Film review: “King Arthur: Legend of the Sword” (2017)

“King Arthur: Legend of the Sword” (2017)



Running Time: 126 minutes

Written by: Guy Ritchie

Directed by: Guy Ritchie

Featuring: Charlie Hunnam, Àstrid Bergès-Frisbey, Djimon Hounsou, Aidan Gillen, Jude Law and Eric Bana

King Arthur:I’m not getting drawn into this mess! There’s an army of you, there’s only one of me! I’ll talk, I’m happy to talk. But there is NO WAY that I am fighting.”

Either Guy Ritchie is the perfect choice for yet another visit to the world of the Arthurian legend or he is the absolute worst – it really depends on which Ritchie shows up, and how well he treats the source material. I have never had a solid opinion on Ritchie’s work, he seems to either hit in a major way or completely miss the central idea of what he may have been after in any of his movies. This has widely chaotic results, he burst on the scene with the drug/heist film about four mates in “Lock, Stock and Two Smoking Barrels” (1998), which not only launched Ritchie, but also became a calling card for the inimitable Jason Statham, producer (who can also direct) Matthew Vaughn, as well as re-launching Dexter Fletcher (who is also a hell of a director in his own right). From there he has hit the highs with “Snatch” (2000), “Sherlock Holmes” (2009 – 2011), as well the lows “Revolver” (2005) and the much maligned “Swept Away” (2002). His last movie “The Man from U.N.C.L.E.” (2015) failed to make an impression but I thought it was very good with strength in the casting; something Ritchie has always been able to mange extremely well in every single one of his movies.

This movie begins with the young Arthur (Charlie Hunnam) who runs the back streets of Londinium with his crew, unaware of his royal lineage until he draws the sword Excalibur from the stone. Instantly confronted by the sword’s influence, Arthur is forced to decide when to become involved with his power. Throwing in with the Resistance and an enigmatic young woman (Àstrid Bergès-Frisbey), he must learn to master the sword, face down his demons, unite the people to defeat the tyrant Vortigern (Jude Law) — who murdered his parents and stole his crown — and become king.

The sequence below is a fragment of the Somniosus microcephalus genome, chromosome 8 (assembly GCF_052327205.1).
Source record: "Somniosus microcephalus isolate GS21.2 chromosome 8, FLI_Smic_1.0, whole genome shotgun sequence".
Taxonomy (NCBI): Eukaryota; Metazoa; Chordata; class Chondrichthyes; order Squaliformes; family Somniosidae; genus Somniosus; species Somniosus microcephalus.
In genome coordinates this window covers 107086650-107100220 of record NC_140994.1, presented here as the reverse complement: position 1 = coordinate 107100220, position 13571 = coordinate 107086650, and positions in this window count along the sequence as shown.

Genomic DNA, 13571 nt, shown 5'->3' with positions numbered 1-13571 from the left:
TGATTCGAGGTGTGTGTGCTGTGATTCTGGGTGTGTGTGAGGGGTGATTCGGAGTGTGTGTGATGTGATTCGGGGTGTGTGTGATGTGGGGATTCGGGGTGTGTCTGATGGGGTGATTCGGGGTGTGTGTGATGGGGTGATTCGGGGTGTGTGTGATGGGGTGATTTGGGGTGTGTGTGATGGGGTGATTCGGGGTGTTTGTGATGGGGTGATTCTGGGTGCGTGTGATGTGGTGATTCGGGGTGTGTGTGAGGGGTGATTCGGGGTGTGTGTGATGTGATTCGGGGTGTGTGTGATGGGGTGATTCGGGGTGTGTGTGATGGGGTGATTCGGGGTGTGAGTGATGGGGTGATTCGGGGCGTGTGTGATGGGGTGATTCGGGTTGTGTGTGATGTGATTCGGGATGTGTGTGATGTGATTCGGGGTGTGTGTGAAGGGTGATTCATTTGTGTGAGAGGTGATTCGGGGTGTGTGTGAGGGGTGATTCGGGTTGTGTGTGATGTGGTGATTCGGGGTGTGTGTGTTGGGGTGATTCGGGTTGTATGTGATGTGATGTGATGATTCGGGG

This film has had a long trip to the big screen, it was delayed by at least a year, this being blamed on scheduling but I think it may have been because the tone was not found in its initial edit – something all of the trailers have yet to nail down. Was this going to be a blokey action movie or something more serious, akin to the legend we know? Was this going to be a departure from previous scattershot frenetically paced Ritchie films or more of a steady still camera action/drama? In my opinion it has a mixed tone which makes it very messy, the language is inconsistent, some of the actors are in a completely different film and the some of the huge special effects are messy and shaky to say the least.